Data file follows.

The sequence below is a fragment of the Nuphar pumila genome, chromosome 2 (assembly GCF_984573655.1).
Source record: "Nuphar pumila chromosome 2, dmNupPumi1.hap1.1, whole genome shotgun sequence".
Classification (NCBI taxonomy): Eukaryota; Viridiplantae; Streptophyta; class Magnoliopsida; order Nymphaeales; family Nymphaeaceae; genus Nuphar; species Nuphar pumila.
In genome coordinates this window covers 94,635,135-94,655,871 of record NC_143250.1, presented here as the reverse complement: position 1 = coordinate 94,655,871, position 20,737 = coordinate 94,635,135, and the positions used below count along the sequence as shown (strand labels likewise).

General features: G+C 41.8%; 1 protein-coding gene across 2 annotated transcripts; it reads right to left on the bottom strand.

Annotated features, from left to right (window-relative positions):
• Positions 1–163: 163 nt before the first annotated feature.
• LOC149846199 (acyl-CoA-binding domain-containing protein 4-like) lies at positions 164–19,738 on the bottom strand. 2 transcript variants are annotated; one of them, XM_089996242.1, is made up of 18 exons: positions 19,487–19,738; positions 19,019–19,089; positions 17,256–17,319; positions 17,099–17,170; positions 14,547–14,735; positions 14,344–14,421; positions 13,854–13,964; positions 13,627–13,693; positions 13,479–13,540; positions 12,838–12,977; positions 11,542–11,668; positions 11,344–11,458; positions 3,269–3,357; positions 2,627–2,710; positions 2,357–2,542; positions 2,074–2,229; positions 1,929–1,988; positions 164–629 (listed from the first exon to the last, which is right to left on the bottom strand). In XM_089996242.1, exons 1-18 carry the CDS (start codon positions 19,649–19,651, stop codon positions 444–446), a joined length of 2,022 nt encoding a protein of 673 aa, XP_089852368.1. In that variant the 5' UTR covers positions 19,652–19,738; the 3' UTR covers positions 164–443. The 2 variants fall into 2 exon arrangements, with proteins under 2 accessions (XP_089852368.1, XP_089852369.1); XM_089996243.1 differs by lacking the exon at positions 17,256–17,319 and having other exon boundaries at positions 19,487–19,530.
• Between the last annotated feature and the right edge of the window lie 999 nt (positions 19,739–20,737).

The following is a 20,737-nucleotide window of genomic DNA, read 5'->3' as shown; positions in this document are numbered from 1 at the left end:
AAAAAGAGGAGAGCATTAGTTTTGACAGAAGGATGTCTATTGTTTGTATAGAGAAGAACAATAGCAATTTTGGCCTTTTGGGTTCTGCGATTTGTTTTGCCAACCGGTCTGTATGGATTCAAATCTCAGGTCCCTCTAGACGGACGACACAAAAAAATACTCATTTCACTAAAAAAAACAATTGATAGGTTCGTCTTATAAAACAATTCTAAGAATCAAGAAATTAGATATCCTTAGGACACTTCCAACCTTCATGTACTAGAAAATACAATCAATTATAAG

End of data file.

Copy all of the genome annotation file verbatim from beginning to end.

The sequence below is a fragment of the Nuphar pumila genome, chromosome 2 (assembly GCF_984573655.1).
Source record: "Nuphar pumila chromosome 2, dmNupPumi1.hap1.1, whole genome shotgun sequence".
Classification (NCBI taxonomy): Eukaryota; Viridiplantae; Streptophyta; class Magnoliopsida; order Nymphaeales; family Nymphaeaceae; genus Nuphar; species Nuphar pumila.
In genome coordinates this window covers 94,635,135-94,655,871 of record NC_143250.1, presented here as the reverse complement: position 1 = coordinate 94,655,871, position 20,737 = coordinate 94,635,135, and the positions used below count along the sequence as shown (strand labels likewise).

General features: G+C 41.8%; 1 protein-coding gene across 2 annotated transcripts; it reads right to left on the bottom strand.

Annotated features, from left to right (window-relative positions):
• Positions 1–163: 163 nt before the first annotated feature.
• LOC149846199 (acyl-CoA-binding domain-containing protein 4-like) lies at positions 164–19,738 on the bottom strand. 2 transcript variants are annotated; one of them, XM_089996242.1, is made up of 18 exons: positions 19,487–19,738; positions 19,019–19,089; positions 17,256–17,319; positions 17,099–17,170; positions 14,547–14,735; positions 14,344–14,421; positions 13,854–13,964; positions 13,627–13,693; positions 13,479–13,540; positions 12,838–12,977; positions 11,542–11,668; positions 11,344–11,458; positions 3,269–3,357; positions 2,627–2,710; positions 2,357–2,542; positions 2,074–2,229; positions 1,929–1,988; positions 164–629 (listed from the first exon to the last, which is right to left on the bottom strand). In XM_089996242.1, exons 1-18 carry the CDS (start codon positions 19,649–19,651, stop codon positions 444–446), a joined length of 2,022 nt encoding a protein of 673 aa, XP_089852368.1. In that variant the 5' UTR covers positions 19,652–19,738; the 3' UTR covers positions 164–443. The 2 variants fall into 2 exon arrangements, with proteins under 2 accessions (XP_089852368.1, XP_089852369.1); XM_089996243.1 differs by lacking the exon at positions 17,256–17,319 and having other exon boundaries at positions 19,487–19,530.
• Between the last annotated feature and the right edge of the window lie 999 nt (positions 19,739–20,737).

The following is a 20,737-nucleotide window of genomic DNA, read 5'->3' as shown; positions in this document are numbered from 1 at the left end:
AAAAAGAGGAGAGCATTAGTTTTGACAGAAGGATGTCTATTGTTTGTATAGAGAAGAACAATAGCAATTTTGGCCTTTTGGGTTCTGCGATTTGTTTTGCCAACCGGTCTGTATGGATTCAAATCTCAGGTCCCTCTAGACGGACGACACAAAAAAATACTCATTTCACTAAAAAAAACAATTGATAGGTTCGTCTTATAAAACAATTCTAAGAATCAAGAAATTAGATATCCTTAGGACACTTCCAACCTTCATGTACTAGAAAATACAATCAATTATAAG